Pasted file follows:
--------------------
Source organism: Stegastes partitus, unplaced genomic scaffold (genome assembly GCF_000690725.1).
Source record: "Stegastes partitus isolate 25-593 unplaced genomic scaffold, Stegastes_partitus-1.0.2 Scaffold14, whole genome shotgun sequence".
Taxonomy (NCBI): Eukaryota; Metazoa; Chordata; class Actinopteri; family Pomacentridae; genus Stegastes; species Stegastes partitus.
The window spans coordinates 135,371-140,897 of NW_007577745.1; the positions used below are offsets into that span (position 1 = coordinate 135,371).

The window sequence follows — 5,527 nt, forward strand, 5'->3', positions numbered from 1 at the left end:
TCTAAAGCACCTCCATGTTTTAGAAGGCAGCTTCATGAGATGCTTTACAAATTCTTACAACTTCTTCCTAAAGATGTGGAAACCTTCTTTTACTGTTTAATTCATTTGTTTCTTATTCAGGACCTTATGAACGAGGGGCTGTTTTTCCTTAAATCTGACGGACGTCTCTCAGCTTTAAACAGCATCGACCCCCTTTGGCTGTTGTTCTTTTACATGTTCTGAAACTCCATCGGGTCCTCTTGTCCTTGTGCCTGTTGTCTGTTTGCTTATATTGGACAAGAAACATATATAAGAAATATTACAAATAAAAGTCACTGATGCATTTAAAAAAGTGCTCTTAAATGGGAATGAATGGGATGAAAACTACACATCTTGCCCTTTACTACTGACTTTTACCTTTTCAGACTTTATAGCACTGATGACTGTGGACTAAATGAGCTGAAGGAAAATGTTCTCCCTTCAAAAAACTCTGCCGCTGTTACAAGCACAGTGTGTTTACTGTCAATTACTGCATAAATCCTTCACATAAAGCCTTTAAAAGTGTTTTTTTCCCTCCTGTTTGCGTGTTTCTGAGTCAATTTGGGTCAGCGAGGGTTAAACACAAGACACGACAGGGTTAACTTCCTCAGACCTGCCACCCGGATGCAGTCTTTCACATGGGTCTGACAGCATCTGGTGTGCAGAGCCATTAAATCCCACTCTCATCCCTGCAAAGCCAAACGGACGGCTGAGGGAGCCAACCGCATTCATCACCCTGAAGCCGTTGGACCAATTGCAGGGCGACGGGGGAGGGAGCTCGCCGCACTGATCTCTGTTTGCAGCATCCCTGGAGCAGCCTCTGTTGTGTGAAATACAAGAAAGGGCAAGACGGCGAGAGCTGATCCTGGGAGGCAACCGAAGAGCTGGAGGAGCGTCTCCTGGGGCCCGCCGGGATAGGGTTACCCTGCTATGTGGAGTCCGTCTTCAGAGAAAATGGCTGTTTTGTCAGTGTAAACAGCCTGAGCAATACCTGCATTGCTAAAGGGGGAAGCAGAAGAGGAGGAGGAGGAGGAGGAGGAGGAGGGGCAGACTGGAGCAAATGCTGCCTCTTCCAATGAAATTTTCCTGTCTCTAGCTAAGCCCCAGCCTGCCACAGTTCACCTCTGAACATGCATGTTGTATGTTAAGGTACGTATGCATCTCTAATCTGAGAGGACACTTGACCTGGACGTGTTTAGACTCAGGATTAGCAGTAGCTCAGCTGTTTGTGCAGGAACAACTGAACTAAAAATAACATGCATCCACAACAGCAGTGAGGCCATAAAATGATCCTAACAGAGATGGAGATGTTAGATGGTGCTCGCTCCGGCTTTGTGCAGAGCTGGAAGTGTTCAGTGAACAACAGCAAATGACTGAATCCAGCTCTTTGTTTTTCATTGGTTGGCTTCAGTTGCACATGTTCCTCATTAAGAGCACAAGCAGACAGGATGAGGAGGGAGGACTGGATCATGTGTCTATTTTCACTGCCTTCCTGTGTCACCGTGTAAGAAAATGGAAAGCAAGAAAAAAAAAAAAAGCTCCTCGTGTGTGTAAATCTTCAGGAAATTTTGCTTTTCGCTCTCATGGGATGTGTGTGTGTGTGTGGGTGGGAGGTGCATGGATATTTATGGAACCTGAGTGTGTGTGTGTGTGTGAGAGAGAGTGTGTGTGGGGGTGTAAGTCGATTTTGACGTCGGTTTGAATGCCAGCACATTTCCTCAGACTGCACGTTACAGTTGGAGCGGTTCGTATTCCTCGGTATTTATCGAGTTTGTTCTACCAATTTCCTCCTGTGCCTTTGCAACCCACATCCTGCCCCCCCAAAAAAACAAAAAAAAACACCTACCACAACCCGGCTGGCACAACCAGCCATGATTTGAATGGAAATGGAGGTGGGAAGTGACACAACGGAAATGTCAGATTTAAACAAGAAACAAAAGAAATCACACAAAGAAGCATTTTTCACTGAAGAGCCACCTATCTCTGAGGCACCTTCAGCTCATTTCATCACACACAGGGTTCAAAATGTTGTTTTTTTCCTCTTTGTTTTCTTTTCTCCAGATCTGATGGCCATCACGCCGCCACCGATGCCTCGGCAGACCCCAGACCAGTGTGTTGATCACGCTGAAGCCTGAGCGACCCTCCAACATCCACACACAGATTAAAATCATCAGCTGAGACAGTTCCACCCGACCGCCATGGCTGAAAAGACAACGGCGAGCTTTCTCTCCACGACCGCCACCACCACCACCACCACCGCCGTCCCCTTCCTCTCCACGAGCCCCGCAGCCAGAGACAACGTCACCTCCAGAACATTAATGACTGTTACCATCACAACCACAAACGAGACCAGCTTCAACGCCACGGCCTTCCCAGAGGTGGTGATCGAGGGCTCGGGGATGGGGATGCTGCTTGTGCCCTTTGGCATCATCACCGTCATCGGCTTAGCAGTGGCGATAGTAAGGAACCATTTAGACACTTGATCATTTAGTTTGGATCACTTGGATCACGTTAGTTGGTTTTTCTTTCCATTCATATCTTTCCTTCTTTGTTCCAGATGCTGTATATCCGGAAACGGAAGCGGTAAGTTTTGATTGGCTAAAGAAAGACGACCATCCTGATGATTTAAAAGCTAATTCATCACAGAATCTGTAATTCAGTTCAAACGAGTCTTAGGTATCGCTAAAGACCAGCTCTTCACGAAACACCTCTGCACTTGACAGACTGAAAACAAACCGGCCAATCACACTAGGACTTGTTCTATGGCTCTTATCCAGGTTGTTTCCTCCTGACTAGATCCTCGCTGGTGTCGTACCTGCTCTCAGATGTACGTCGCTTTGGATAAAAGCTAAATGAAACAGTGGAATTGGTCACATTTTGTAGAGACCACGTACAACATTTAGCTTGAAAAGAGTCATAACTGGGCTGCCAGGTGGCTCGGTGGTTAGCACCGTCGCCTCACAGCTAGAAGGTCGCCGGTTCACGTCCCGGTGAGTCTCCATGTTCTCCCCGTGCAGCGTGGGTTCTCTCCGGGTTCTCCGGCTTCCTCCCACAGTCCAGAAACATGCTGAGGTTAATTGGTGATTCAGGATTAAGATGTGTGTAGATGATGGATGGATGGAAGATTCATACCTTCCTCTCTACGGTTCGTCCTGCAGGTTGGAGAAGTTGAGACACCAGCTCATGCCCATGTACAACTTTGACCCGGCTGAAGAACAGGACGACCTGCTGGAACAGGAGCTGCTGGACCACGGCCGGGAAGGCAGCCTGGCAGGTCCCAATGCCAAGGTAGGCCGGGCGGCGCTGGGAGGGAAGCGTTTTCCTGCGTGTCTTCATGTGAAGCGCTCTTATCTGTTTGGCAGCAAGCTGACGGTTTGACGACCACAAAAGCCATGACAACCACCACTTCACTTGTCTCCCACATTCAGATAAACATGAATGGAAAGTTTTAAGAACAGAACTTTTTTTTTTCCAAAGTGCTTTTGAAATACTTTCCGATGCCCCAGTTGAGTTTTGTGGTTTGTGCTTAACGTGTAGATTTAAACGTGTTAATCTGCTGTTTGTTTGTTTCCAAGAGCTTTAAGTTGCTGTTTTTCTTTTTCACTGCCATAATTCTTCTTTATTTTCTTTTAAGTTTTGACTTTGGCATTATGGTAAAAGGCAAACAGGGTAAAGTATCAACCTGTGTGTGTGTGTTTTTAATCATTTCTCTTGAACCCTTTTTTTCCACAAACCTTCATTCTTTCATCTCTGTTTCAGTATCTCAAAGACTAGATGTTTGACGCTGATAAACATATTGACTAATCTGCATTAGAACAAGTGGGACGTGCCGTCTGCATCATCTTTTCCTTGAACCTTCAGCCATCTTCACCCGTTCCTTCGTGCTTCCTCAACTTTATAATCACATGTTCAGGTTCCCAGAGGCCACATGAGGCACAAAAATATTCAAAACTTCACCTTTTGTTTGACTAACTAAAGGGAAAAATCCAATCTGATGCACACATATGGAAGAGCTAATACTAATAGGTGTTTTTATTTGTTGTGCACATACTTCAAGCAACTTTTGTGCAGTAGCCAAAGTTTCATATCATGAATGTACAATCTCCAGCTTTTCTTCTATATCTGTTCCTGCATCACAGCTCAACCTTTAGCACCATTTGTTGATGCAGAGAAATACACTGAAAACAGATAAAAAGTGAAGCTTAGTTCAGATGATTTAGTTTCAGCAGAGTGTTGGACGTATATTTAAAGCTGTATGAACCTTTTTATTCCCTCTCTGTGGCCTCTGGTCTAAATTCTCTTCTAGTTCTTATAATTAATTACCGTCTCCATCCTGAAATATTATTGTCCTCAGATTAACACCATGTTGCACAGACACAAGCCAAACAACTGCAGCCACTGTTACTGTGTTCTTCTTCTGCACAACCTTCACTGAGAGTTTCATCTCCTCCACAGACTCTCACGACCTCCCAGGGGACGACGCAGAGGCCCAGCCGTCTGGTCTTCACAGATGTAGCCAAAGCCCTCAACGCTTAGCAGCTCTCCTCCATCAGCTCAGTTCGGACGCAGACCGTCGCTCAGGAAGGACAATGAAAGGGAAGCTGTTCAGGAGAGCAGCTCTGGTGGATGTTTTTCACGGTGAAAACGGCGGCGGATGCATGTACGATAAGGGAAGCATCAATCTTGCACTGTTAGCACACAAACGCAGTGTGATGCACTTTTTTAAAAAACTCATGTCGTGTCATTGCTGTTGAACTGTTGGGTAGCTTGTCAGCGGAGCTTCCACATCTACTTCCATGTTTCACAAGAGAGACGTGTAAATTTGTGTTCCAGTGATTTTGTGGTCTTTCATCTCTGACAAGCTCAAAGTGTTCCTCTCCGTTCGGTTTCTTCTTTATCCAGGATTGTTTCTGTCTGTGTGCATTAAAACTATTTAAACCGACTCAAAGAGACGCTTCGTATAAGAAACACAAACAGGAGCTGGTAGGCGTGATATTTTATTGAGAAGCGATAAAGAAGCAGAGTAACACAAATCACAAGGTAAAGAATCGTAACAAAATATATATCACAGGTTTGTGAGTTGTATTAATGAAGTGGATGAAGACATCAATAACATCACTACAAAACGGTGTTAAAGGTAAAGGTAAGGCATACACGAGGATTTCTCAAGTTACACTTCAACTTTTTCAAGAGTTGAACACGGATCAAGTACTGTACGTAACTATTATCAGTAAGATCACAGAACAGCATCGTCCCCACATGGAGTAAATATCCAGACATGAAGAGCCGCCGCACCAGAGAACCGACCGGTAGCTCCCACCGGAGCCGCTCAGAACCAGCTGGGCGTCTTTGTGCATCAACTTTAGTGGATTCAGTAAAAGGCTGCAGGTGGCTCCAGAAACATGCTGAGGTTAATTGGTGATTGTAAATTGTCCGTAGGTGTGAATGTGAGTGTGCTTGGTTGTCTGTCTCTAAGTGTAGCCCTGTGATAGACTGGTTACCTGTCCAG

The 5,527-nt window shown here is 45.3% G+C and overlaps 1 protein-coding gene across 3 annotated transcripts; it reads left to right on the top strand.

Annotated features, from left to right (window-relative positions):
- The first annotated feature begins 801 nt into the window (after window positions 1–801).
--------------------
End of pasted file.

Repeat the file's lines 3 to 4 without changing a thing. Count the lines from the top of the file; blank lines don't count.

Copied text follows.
Taxonomy (NCBI): Eukaryota; Metazoa; Chordata; class Actinopteri; family Pomacentridae; genus Stegastes; species Stegastes partitus.
The window spans coordinates 135,371-140,897 of NW_007577745.1; the positions used below are offsets into that span (position 1 = coordinate 135,371).